Officials familiar with them said they contained evidence that members of a militant faction, Ansar al-Sharia, as well as al Qaeda in the Islamic Maghreb, or AQIM, were involved in the assaults.
The report did not allege the attacks were a reaction to the anti-Muslim film, but acknowledged it was possible that the attackers sought to use an outbreak of violence in Cairo over the film, which insulted the Prophet Mohammad, as a pretext for attacks.
One official said initial reporting suggested militants had begun planning attacks on U.S. targets in Benghazi before Sept. 11, but may well have decided to use the protests as a pretext for moving forward that day.
Reuters reported on Sept. 12, citing U.S. government officials, that the attacks may have been planned and organized in advance, and that members of Ansar al-Sharia and AQIM may have been involved.
Yet on Sept. 15, administration officials, relying upon what they said was other information from intelligence agencies, circulated to members of Congress a set of talking points prepared by the CIA that purported to summarize what U.S. intelligence knew.
The talking points said: "The currently available information suggests that the demonstrations in Benghazi were spontaneously inspired by the protests at the U.S. embassy in Cairo and evolved into a direct assault against the U.S. diplomatic post in Benghazi and subsequently its annex."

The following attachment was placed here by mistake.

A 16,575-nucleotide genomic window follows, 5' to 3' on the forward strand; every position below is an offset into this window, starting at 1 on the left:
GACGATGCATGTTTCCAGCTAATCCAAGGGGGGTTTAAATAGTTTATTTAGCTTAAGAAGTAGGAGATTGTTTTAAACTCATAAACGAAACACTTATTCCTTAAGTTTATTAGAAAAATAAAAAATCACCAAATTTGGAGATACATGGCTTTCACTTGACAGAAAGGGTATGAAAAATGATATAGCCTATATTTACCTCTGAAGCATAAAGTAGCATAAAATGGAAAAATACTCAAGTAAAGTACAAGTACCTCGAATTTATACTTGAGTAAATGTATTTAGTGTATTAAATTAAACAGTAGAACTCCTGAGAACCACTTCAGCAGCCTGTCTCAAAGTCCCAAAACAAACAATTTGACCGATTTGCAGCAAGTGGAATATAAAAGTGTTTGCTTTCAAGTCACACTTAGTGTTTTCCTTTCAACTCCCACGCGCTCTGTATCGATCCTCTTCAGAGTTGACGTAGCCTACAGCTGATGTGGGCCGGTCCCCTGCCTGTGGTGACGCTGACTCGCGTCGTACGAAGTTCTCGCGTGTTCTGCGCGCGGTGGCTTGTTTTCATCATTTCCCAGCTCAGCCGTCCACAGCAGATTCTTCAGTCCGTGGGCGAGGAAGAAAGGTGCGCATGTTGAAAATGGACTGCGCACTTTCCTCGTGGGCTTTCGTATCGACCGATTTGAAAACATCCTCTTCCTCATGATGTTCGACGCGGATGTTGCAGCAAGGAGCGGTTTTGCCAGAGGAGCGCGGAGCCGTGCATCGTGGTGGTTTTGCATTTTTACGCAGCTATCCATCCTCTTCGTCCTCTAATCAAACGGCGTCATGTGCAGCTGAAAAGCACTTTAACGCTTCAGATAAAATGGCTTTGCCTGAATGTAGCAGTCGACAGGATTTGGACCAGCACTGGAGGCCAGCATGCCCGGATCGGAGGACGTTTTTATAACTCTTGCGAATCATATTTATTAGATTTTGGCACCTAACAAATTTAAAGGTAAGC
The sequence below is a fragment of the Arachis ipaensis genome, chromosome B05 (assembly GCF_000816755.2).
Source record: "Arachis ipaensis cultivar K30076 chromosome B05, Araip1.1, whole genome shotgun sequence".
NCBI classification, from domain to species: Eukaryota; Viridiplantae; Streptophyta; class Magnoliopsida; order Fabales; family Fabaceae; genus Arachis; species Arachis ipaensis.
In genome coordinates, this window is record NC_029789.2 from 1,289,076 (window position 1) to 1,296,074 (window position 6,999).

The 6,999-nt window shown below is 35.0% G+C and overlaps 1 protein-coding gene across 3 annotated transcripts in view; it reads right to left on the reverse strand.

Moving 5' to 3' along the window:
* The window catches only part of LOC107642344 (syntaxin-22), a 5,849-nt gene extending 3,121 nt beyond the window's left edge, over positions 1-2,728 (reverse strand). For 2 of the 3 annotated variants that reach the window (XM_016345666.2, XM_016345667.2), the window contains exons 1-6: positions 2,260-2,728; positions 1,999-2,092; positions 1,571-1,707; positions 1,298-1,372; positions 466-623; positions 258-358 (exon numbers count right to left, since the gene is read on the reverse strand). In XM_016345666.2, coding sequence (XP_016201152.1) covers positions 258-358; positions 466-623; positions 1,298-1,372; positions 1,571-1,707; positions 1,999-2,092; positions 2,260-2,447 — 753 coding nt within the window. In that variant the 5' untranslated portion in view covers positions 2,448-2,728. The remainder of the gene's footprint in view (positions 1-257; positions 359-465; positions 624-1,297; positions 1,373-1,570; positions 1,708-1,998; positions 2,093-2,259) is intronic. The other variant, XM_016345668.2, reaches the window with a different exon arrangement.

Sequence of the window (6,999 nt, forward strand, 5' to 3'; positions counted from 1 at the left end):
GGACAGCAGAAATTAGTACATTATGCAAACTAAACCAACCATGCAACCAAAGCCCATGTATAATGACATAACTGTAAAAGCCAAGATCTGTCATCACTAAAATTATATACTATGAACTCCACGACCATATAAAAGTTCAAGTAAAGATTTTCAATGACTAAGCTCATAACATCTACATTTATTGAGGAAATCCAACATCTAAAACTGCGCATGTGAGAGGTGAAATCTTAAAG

The document then noted that "There are indications that extremists participated in the violent demonstrations." It contained no further elaboration.
The talking points reflected information that White House officials and Congress were given in closed-door intelligence briefings in the days immediately after the attacks. In one such session, CIA director David Petraeus used lines which paralleled the talking points.
"It seems increasingly clear that the briefings provided to Congress and the public about the Benghazi attack were at best incomplete and at worst misleading," Senator Saxby Chambliss, the Republican vice chair of the Senate Intelligence Committee, told Reuters.
"Within hours of the attack, intelligence assessments highlighted the role of al Qaeda-affiliated terrorists, but the administration focused instead on a video that appears to have had little, if anything, to do with the violence in Benghazi," Chambliss said.
On CBS' "Face the Nation," Rice said the Benghazi attacks were triggered by a "hateful video," which prompted a "spontaneous protest" that "spun from there into something more violent." Regarding militants, she said only that it was "clear that there were extremist elements that joined in and escalated the violence."
A role for anti-muslim film?
The Daily Beast website reported last week that in the hours after the attack, U.S. intelligence agencies monitored communications between members of Ansar al-Sharia and AQIM. Ansar al-Sharia operatives "bragged" about their attack on the U.S. diplomatic mission and acted as if they were "subordinate" to AQIM, it quoted a U.S. official as saying.
It now appears questionable that the anti-Muslim film, which sparked a violent protest against the U.S. Embassy in Cairo earlier on Sept. 11, played a significant role in the Benghazi attack. Some U.S. officials have not foreclosed that possibility.
But Rogers, the House Intelligence Committee chairman, said he had never seen intelligence reporting to support such an assertion.
"I haven't seen anything that shows that the intelligence community said on the day of, or the immediate day following, that this was a spontaneous event," he said.